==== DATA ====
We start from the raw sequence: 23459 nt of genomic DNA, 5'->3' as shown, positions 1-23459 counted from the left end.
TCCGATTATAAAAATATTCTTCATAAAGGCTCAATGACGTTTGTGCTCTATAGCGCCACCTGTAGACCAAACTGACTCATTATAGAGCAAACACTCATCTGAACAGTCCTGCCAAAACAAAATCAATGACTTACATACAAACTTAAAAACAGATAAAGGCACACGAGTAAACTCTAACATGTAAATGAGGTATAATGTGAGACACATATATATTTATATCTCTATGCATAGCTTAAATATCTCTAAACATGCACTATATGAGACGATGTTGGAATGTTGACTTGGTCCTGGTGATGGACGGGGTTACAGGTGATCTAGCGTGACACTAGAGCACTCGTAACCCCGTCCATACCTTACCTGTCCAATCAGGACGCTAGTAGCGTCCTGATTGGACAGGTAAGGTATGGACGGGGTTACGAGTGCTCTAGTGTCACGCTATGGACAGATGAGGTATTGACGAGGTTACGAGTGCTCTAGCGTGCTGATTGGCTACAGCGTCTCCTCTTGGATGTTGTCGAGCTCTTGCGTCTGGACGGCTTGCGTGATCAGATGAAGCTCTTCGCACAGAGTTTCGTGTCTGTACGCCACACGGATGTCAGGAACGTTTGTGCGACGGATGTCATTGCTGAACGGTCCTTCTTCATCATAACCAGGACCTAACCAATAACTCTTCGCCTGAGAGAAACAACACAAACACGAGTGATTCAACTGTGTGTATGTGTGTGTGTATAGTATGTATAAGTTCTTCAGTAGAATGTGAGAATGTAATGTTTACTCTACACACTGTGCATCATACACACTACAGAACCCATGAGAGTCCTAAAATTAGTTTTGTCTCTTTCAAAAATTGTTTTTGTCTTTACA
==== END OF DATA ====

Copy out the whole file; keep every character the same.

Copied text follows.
We start from the raw sequence: 23459 nt of genomic DNA, 5'->3' as shown, positions 1-23459 counted from the left end.
TCCGATTATAAAAATATTCTTCATAAAGGCTCAATGACGTTTGTGCTCTATAGCGCCACCTGTAGACCAAACTGACTCATTATAGAGCAAACACTCATCTGAACAGTCCTGCCAAAACAAAATCAATGACTTACATACAAACTTAAAAACAGATAAAGGCACACGAGTAAACTCTAACATGTAAATGAGGTATAATGTGAGACACATATATATTTATATCTCTATGCATAGCTTAAATATCTCTAAACATGCACTATATGAGACGATGTTGGAATGTTGACTTGGTCCTGGTGATGGACGGGGTTACAGGTGATCTAGCGTGACACTAGAGCACTCGTAACCCCGTCCATACCTTACCTGTCCAATCAGGACGCTAGTAGCGTCCTGATTGGACAGGTAAGGTATGGACGGGGTTACGAGTGCTCTAGTGTCACGCTATGGACAGATGAGGTATTGACGAGGTTACGAGTGCTCTAGCGTGCTGATTGGCTACAGCGTCTCCTCTTGGATGTTGTCGAGCTCTTGCGTCTGGACGGCTTGCGTGATCAGATGAAGCTCTTCGCACAGAGTTTCGTGTCTGTACGCCACACGGATGTCAGGAACGTTTGTGCGACGGATGTCATTGCTGAACGGTCCTTCTTCATCATAACCAGGACCTAACCAATAACTCTTCGCCTGAGAGAAACAACACAAACACGAGTGATTCAACTGTGTGTATGTGTGTGTGTATAGTATGTATAAGTTCTTCAGTAGAATGTGAGAATGTAATGTTTACTCTACACACTGTGCATCATACACACTACAGAACCCATGAGAGTCCTAAAATTAGTTTTGTCTCTTTCAAAAATTGTTTTTGTCTTTACA